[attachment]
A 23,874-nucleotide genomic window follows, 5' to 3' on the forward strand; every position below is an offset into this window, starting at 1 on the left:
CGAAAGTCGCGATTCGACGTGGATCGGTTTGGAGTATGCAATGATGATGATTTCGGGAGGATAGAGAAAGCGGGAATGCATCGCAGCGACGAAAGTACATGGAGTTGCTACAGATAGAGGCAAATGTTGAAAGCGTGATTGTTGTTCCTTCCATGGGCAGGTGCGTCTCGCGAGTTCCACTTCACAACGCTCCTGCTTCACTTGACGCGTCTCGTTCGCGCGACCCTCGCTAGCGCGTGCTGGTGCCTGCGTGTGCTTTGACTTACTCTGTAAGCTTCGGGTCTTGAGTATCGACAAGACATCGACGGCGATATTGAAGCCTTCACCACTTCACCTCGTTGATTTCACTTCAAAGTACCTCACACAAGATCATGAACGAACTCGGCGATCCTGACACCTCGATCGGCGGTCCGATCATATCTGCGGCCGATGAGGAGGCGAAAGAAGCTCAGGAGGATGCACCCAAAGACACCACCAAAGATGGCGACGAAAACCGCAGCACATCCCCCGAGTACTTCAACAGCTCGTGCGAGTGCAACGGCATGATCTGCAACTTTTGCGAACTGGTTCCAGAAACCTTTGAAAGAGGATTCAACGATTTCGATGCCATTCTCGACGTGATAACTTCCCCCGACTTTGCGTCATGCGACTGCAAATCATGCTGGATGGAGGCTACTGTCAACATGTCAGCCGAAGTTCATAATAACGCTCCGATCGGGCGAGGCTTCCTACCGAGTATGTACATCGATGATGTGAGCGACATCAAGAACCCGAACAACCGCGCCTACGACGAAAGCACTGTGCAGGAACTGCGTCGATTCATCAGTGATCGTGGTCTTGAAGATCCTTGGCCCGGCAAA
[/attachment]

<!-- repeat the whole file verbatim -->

A 23,874-nucleotide genomic window follows, 5' to 3' on the forward strand; every position below is an offset into this window, starting at 1 on the left:
CGAAAGTCGCGATTCGACGTGGATCGGTTTGGAGTATGCAATGATGATGATTTCGGGAGGATAGAGAAAGCGGGAATGCATCGCAGCGACGAAAGTACATGGAGTTGCTACAGATAGAGGCAAATGTTGAAAGCGTGATTGTTGTTCCTTCCATGGGCAGGTGCGTCTCGCGAGTTCCACTTCACAACGCTCCTGCTTCACTTGACGCGTCTCGTTCGCGCGACCCTCGCTAGCGCGTGCTGGTGCCTGCGTGTGCTTTGACTTACTCTGTAAGCTTCGGGTCTTGAGTATCGACAAGACATCGACGGCGATATTGAAGCCTTCACCACTTCACCTCGTTGATTTCACTTCAAAGTACCTCACACAAGATCATGAACGAACTCGGCGATCCTGACACCTCGATCGGCGGTCCGATCATATCTGCGGCCGATGAGGAGGCGAAAGAAGCTCAGGAGGATGCACCCAAAGACACCACCAAAGATGGCGACGAAAACCGCAGCACATCCCCCGAGTACTTCAACAGCTCGTGCGAGTGCAACGGCATGATCTGCAACTTTTGCGAACTGGTTCCAGAAACCTTTGAAAGAGGATTCAACGATTTCGATGCCATTCTCGACGTGATAACTTCCCCCGACTTTGCGTCATGCGACTGCAAATCATGCTGGATGGAGGCTACTGTCAACATGTCAGCCGAAGTTCATAATAACGCTCCGATCGGGCGAGGCTTCCTACCGAGTATGTACATCGATGATGTGAGCGACATCAAGAACCCGAACAACCGCGCCTACGACGAAAGCACTGTGCAGGAACTGCGTCGATTCATCAGTGATCGTGGTCTTGAAGATCCTTGGCCCGGCAAA